Convergence Triggers Disruption in Telecoms Business, Says ITU


The International Telecommunications Union, the United Nations’ agency in charge of the regulation of global telecoms operations, has raised the alarm that convergence, which is an outcome of technology evolution, is fast disrupting global telecoms operations, while eating deep into its core revenue stream.

According to a statement from ITU, Information and communication technologies (ICTs) are now woven into the fabric of our daily lives. They underpin services across industries as diverse as banking, transportation, media, and health care, with telecommunications industry still playing a fundamental role in providing this widening range of services that are improving people’s lives. The statement, however, said in this era of great convergence, telecommunications companies have continued to face profound disruption to their business, as traditional revenue streams are drying up while costs of updating modern telecommunications infrastructure are soaring.

ITU is bothered about the survivability of global telecoms operators in 2019, should the convergence persist, where Over the Top Technology (OTT) players continue to ride on the platform of licensed traditional telecoms operators to provide free of charge services like WhatsApp, Skype, Yahoo messenger among others, to the same telecoms subscribers. ITU therefore called on telecoms operators, to consider alternative source of revenue streams to remain in business.

Taking a step further, ITU recently engaged telecommunications industry analyst, Chris Lewis of Lewis Insight to ask him about the top challenges for telcos and how they are changing to meet the new demands.

In his response Lewis said although telecommunications was formerly a self-contained industry with its own technology, rules of operation and innovation cycles, but that technology has evolved to extend from connecting homes and buildings to individuals and ‘things’, thereby exposing telecoms to technological, economic and commercial pressures from the outside, which leaves telcos having to react to different cultures and business practices.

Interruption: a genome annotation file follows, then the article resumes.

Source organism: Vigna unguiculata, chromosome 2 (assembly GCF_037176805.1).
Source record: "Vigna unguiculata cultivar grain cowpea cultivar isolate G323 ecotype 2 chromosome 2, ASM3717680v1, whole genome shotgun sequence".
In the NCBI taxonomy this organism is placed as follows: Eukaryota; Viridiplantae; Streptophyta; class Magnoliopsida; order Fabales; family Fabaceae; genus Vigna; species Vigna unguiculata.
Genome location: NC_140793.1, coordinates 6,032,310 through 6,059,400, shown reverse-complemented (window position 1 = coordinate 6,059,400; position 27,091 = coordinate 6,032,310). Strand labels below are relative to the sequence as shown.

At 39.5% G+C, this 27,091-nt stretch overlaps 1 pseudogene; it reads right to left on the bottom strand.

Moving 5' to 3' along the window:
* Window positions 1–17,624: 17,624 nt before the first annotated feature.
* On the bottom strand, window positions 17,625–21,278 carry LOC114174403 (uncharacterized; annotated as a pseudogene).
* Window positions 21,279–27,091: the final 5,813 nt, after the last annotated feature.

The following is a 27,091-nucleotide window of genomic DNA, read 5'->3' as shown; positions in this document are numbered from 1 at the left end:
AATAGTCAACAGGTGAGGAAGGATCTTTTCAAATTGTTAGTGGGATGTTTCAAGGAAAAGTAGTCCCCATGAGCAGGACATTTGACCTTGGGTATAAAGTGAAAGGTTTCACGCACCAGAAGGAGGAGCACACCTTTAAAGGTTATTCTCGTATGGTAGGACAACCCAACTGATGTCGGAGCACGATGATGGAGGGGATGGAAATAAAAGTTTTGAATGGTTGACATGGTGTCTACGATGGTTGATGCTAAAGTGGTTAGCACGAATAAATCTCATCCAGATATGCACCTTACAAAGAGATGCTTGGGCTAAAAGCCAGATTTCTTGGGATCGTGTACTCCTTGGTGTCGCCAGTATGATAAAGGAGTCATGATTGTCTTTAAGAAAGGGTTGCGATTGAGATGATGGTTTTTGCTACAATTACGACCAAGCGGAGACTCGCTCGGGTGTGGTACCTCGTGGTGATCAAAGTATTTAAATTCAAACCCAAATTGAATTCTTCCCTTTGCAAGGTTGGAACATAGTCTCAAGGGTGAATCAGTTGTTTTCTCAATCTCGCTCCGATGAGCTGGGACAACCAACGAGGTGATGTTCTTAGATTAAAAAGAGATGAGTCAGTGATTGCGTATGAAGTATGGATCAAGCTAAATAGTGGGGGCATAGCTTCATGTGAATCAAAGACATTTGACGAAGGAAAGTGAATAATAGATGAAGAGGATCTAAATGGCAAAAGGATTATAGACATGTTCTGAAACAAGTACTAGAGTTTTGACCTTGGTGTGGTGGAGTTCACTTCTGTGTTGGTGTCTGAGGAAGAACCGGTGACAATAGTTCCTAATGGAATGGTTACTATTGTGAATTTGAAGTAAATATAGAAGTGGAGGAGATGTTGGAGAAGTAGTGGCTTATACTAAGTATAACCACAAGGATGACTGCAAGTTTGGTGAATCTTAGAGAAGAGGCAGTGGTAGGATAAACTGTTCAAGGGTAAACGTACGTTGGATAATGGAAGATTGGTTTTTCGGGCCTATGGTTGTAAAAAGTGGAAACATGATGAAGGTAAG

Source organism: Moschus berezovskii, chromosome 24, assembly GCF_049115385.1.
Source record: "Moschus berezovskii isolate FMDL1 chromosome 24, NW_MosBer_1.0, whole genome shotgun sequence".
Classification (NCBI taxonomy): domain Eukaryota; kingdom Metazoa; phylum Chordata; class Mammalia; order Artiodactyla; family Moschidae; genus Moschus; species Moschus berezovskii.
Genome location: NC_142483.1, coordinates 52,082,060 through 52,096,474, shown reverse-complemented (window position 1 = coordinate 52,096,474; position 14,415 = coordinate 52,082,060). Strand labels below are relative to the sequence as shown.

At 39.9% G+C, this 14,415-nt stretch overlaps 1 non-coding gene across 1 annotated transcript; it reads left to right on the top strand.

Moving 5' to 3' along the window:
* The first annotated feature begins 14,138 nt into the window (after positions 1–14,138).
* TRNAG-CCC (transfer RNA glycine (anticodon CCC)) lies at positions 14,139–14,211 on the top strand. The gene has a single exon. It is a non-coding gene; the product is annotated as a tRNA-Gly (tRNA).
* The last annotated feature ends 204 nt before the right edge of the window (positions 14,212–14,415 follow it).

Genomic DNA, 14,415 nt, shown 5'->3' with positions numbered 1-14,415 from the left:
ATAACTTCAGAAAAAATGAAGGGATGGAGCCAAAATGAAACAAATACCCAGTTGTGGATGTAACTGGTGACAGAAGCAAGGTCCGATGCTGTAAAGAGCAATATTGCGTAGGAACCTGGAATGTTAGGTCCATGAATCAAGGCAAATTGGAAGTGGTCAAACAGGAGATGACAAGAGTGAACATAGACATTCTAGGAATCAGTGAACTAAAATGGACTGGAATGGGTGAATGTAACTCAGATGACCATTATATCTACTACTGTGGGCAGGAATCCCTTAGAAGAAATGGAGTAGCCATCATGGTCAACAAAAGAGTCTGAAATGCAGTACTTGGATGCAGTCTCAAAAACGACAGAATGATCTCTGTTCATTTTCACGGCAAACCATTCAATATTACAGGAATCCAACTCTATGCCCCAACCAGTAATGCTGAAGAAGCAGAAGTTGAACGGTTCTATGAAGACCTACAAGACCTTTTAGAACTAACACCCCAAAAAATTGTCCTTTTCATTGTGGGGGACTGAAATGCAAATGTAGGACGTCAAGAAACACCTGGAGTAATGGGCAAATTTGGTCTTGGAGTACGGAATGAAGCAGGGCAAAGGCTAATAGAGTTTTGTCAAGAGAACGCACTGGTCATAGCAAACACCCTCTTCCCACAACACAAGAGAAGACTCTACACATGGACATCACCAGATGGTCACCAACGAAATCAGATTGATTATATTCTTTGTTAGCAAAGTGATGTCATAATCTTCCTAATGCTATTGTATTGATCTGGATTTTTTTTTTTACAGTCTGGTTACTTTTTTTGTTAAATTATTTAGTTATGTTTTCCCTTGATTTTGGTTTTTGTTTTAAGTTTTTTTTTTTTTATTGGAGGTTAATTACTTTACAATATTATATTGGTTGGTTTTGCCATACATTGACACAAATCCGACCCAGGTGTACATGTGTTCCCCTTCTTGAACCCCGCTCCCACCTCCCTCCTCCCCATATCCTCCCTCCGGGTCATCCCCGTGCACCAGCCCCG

According to Lewis, “Ironically, connectivity has never been so important. However, the price paid for broadband connections, fixed and mobile, does not bear any relationship with the volume of traffic generated across the broader network, nor the value created for third parties. Hence, the pressures on the world’s telcos is to significantly reduce the cost of operations on the one hand, while increasing the range of services supported to its extending customer base on the other.”

He said the temptation for telcos was to venture into multiple adjacent markets, but they all come with their own ecosystem of suppliers and retail channels.

He explained that the main challenge was to find the right position in the ecosystems that serves the different markets and to make it easy for partners as well as customers to get access to the services they require to support their digital lifestyles.

In Nigeria, telecoms operators have also raised same challenge and called on the Nigerian Communications Commission (NCC), the telecoms industry regulator to find a way around it, to regulate the activities of OTT, a request that NCC turned down, giving reasons that it would amount to regulating technology, which the Commission said, could stifle telecoms growth in the country.